AC/DC, may not be on many lists of the greatest bands produced by Scotland - yet they are now getting official recognition in Holyrood.

Few realise that the band, who are generally recognised as one of the world's most successful rock acts, had its roots in Scotland.

Brothers Angus and Malcolm Young, the core of the band, and late front man Bon Scott were all born in Scotland.

Now South of Scotland SNP MSP Christine Grahame has lodged a motion at the Scottish Parliament that officially recognises the contribution the band has made to music, ahead of their performance at Hampden Park in Glasgow next June.

Ms Grahame said: "The Young brothers emigrated to Australia with their family in the 1960s, as many Scots did, and went on to establish what has become the definitive rock band of all time.

"It is worth noting that they made an effort to hold on to their Scottish origins and that is reflected in a couple of their tracks."

Founding members Angus and Malcolm Young were born in Glasgow before the family, including six siblings, moved to Australia in 1963.

Former lead singer Bon Scott also emigrated to Australia and joined AC/DC in 1974. Born in Kirriemuir, where there is a memorial plaque in his honour, he died of alcohol poisoning in 1980, aged 33.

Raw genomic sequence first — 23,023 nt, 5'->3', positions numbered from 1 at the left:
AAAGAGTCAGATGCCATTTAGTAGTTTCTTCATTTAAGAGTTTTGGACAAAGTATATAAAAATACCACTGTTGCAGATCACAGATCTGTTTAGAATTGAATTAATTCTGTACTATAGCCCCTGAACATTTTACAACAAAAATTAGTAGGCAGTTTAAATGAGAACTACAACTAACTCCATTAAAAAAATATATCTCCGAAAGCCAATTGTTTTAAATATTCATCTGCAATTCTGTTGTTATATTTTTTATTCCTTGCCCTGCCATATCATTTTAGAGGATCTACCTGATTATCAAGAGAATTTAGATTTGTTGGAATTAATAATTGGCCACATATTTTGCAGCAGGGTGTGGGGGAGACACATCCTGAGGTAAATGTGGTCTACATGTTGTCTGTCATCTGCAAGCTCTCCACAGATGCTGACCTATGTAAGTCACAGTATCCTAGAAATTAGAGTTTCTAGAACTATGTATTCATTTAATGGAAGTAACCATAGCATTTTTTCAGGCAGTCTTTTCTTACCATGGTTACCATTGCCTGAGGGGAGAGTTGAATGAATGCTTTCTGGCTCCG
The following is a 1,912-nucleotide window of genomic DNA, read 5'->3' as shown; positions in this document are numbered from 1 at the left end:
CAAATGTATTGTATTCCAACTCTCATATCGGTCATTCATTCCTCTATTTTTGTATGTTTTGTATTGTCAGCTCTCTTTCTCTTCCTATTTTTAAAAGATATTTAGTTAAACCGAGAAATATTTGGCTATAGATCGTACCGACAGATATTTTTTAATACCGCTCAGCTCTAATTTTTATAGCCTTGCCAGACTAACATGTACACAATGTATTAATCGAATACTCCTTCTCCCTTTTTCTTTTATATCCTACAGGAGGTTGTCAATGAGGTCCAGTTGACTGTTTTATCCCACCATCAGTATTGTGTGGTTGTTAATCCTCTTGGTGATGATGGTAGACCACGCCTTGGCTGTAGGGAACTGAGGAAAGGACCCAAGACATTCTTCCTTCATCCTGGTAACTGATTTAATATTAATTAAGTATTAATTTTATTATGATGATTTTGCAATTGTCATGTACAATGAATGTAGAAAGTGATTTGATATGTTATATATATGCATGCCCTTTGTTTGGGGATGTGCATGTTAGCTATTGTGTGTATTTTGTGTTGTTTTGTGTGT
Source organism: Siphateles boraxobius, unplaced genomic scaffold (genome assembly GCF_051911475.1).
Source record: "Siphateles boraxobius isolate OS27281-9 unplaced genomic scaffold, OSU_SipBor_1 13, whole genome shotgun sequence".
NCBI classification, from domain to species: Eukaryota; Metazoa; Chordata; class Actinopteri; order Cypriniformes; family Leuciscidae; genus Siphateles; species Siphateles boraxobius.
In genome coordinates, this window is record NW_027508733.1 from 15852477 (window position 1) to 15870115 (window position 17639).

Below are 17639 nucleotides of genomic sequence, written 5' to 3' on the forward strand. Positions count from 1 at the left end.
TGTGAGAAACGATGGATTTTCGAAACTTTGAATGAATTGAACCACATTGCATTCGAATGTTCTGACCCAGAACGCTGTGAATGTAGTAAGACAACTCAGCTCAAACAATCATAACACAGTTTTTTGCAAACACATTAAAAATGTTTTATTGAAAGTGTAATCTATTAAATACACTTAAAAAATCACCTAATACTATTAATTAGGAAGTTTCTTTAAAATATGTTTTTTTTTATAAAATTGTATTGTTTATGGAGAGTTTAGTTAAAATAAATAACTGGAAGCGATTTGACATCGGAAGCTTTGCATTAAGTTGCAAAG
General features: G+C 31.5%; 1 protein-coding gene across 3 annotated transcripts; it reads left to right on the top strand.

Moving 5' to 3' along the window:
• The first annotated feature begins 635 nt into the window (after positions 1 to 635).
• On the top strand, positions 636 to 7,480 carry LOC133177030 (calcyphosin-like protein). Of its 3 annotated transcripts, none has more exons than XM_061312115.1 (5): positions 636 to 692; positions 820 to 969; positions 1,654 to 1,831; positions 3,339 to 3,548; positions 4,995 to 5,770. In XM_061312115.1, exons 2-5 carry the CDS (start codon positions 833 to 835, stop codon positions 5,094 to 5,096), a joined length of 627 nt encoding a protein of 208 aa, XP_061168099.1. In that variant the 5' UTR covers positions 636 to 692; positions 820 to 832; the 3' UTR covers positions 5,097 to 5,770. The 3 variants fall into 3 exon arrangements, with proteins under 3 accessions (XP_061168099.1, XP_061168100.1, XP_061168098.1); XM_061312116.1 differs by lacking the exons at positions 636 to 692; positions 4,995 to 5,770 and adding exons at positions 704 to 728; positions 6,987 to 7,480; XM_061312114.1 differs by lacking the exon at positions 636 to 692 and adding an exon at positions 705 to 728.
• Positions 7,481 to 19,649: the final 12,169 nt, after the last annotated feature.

AC/DC were formed in 1973 and have sold more than 150 million records worldwide, with songs such as Highway to Hell, Back in Black and For Those About to Rock (We Salute You). They have just released a new album called Black Ice.

Ms Grahame added: "It is clear Scott had strong sense of his identity, from the Scotland forever' tattoo he had on his arm to his playing the bagpipes on the AC/DC track It's a Long Way to the Top.

"The band also recorded a version of the traditional Scottish folk song, Loch Lomond.

"When they played Glasgow in 1978 the whole band wore the Scotland national football strip as their concert took place just ahead of the World Cup finals and it would be fitting if they were to do the same when the band play Hampden national football stadium next June."